An introduction to the Delta~Meander Method

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Anthony Hall

Image: Antony Hall ‘Delta’ 2020

Collaboration plays an important role in my practice, but when working with others I have a tendency to feel a certain ‘pressure of ideas’. As ideas [for an artwork] like true collaboration, don’t always come easily. I often need to remind myself that the conversations [with humans and non-humans, materials or phenomena] questions and problems generated through these interactions are as valuable as the artwork that might manifest as a result. Currently I am actively involved with two collectives[1]Proximity and Para-Lab. Both explore collaboration in different ways. Proximity are collective of practice-based PhD students [2], and Para-Lab[3] are a group of artists and scientists exploring collaborative practice across fields, outside of the academic context. Essentially both are concerned with what happens when different practices are in proximity to each other.  While Para Lab is more focussed on making interdisciplinary collaboration happen.

Thinking about the importance of these social ‘convivial interfaces’[4] to my own practice and how this proximal interaction leads new ideas, I developed the ‘Meander~Delta’ method as a form of direct experiential collaborative research enacted through walking and doing experiments in the rural environment. 

The idea for Meander~Delta Method came about through an act of PhD thesis procrastination and the serendipitous convergence of 4 recent incidents [a meandering].

1. Looking out the window can see my neighbours improvised greenhouse. I noticed how snails and slugs had created a tree like network a branching fractal network over the large plexi-glass planes. This reminded me of an art work I created in 2013 with a rivulet of black ink streamed between two slightly inclined panes of glass simulating a meandering ink rivulet[5]. Compressing the two panes together to the point where the stream is no longer able to flow, creates a triangular ‘delta’ like formation in which the liquid branches out inverted branching tree like form. I spent the rest of the day retrieving the documentation of this as I realised I had never shared it before. Making a short film and posting it on Instagram that evening[6].

2.  The following day I had to devise a creative writing workshop for the para~lab group based on some of my experience at MMU and Proximity, sharing the techniques I have been finding useful in my own work. I devised a detournement[7] writing exercise: “take a science related text and replace any scientific terms and references with art terms and references”.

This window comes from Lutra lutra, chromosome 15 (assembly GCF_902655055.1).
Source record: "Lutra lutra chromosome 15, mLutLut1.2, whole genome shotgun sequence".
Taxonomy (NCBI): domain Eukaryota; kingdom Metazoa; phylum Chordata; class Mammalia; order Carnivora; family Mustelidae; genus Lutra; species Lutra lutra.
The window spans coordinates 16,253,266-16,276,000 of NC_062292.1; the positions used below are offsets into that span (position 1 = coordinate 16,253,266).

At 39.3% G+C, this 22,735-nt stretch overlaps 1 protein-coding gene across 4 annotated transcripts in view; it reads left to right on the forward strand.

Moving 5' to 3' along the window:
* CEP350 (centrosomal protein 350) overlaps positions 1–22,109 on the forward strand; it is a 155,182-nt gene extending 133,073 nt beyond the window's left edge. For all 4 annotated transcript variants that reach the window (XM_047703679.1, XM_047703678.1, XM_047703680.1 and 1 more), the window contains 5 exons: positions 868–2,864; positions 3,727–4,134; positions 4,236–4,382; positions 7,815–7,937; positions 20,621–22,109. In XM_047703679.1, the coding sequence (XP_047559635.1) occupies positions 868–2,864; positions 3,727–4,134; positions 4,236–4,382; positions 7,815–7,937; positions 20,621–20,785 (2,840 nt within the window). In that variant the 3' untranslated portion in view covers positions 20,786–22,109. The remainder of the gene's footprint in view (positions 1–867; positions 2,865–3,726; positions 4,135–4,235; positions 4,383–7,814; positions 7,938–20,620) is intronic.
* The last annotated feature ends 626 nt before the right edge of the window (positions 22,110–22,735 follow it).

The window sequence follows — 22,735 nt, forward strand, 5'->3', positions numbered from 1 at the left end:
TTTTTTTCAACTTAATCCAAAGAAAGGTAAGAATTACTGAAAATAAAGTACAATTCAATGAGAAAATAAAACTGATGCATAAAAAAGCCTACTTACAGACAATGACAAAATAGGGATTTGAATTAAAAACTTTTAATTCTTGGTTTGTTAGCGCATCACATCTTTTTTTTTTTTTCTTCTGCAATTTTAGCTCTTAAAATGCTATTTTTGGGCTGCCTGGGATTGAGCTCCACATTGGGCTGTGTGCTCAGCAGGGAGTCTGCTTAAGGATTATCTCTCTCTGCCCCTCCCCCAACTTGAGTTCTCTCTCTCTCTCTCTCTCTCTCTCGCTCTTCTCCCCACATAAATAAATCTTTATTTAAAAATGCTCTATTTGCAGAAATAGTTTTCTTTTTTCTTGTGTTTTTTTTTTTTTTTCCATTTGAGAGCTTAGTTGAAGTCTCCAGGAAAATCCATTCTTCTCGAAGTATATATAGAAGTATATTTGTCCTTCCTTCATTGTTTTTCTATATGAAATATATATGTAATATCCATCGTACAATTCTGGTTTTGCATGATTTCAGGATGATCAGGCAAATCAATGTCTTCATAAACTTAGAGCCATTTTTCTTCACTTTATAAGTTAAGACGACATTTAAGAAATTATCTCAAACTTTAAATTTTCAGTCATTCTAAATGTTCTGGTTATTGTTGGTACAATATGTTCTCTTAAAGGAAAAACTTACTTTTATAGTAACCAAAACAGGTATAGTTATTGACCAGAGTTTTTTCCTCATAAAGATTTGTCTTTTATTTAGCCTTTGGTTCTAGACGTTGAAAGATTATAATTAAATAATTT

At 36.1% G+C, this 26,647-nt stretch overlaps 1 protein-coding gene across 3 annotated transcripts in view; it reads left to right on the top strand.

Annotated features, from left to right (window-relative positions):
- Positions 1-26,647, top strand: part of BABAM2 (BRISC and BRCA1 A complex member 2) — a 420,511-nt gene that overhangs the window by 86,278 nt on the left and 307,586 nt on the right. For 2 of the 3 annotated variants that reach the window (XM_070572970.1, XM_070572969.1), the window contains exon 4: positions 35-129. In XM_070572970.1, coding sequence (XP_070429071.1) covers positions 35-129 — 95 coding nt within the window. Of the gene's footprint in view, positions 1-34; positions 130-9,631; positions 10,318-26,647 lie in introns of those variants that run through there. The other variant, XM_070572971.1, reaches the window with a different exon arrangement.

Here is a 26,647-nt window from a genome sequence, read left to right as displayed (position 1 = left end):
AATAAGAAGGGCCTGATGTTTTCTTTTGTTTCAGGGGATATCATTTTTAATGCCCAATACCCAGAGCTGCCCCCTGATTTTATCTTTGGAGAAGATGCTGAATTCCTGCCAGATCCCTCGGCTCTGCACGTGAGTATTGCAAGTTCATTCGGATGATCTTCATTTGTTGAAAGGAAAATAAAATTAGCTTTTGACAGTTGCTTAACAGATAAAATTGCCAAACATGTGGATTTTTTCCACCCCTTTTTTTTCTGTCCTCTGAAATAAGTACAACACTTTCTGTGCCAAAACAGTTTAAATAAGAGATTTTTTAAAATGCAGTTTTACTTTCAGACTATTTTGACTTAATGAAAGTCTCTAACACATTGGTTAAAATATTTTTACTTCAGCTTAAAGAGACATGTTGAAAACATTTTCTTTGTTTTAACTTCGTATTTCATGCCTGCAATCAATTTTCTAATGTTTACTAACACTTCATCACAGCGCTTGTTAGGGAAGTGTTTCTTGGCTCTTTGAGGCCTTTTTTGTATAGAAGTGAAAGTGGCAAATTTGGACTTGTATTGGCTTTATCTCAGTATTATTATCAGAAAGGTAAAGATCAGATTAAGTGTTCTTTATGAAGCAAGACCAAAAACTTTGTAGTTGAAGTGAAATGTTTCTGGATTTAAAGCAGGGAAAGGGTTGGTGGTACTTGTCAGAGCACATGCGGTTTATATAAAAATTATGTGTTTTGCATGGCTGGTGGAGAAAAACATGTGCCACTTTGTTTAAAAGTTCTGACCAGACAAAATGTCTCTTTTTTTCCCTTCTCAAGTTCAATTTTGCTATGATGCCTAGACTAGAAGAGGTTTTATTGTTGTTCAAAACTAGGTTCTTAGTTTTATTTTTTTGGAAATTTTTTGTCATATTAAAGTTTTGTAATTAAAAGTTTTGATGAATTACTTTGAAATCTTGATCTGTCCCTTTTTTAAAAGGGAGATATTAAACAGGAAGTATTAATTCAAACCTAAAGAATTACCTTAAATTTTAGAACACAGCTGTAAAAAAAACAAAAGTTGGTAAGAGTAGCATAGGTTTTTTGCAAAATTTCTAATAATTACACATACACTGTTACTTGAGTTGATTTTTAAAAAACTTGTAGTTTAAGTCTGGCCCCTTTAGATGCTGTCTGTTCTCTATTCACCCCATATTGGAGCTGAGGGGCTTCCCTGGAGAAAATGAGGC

4. The para-lab group were planning a walk and we all had to devise an activity. ‘Night exercise’  was a series of planned activities based around perception that took place at night during a walk through a forest. The following day we did another walk, in which we accidentally left the path and ventured into an over grown valley and ended up walking down a stream.

In these cases, and others like them, intentional and unintentional actions led to un-expected outcomes. Imagine the sight of grown adults scooping clay from a hole in the ground in the middle of a field with their bare hands[8]. Or walking around in the woods in with ping pong balls taped over their eyes[9]. Or a group of artists and scientists huddling together testing the strength of a chocolate bar while sheltering from gale force winds near a pond somewhere on the north Yorkshire Moors[10]. The and social interactions and discussions that took place during these experiments were as important as the artistic outcomes. Reflecting on these events in retrospect they take on enhanced significance in one’s own memory, like a situationists performance or a happening, only in a rural context. Could these productive processes of walking and experimenting in rural contexts constitute a research method, of sorts?

I endeavoured to answer this question using a détournement writing method. I combined texts related to the geological and mechanical process of meandering rivers [fig.1] and the subsequent creation of ‘Delta’ [Fig. 2] [the land masses occurring at the end of meandering streams and rivers] with the action of walking and experimental investigative action which encompasses ‘focussed distraction’ and tangential thinking. 

You can find the method here: http://antonyhall.net/blog/the-meanderdelta-method/


[1] In addition to the collaborations within my PhD project ‘Experiments in art and perceptual illusion’ with  BEAM Lab Manchester University.

[2] Proximity is “an enquiry into the spatial & social elements of practice as research”. Collective of 5 artists.

[3] para-lab explores “how new knowledge can be generated by collaborations between artists, scientists and makers that happen next to, but are independent of, research institutions” and was Instigated by Annie Carpenter and Andrew Wilson. http://paralab.studiofor.co/

[4] A term we have started using within the Proximity group.

[5] Delta formation   https://www.instagram.com/tonazoid/?hl=en

[6] Rivulet, Antony Hall, Object A gallery 2013 https://vimeo.com/430947908

[7] A User’s Guide to Détournement, Guy Debord & Gil J. Wolman https://www.cddc.vt.edu/sionline/presitu/usersguide.html

[8] Fieldwork Under The Darkest Sky, Allenhead Arts 2019 http://antonyhall.net/blog/fieldwork-under-the-darkest-sky/

[9] Night Exercise, Middlewood Trust study centre 2018 http://antonyhall.net/blog/fieldwork-night-walk/

[10] para-lab meeting, Brunclough Reservoir 2020 http://antonyhall.net/blog/para-lab-meanderdelta/

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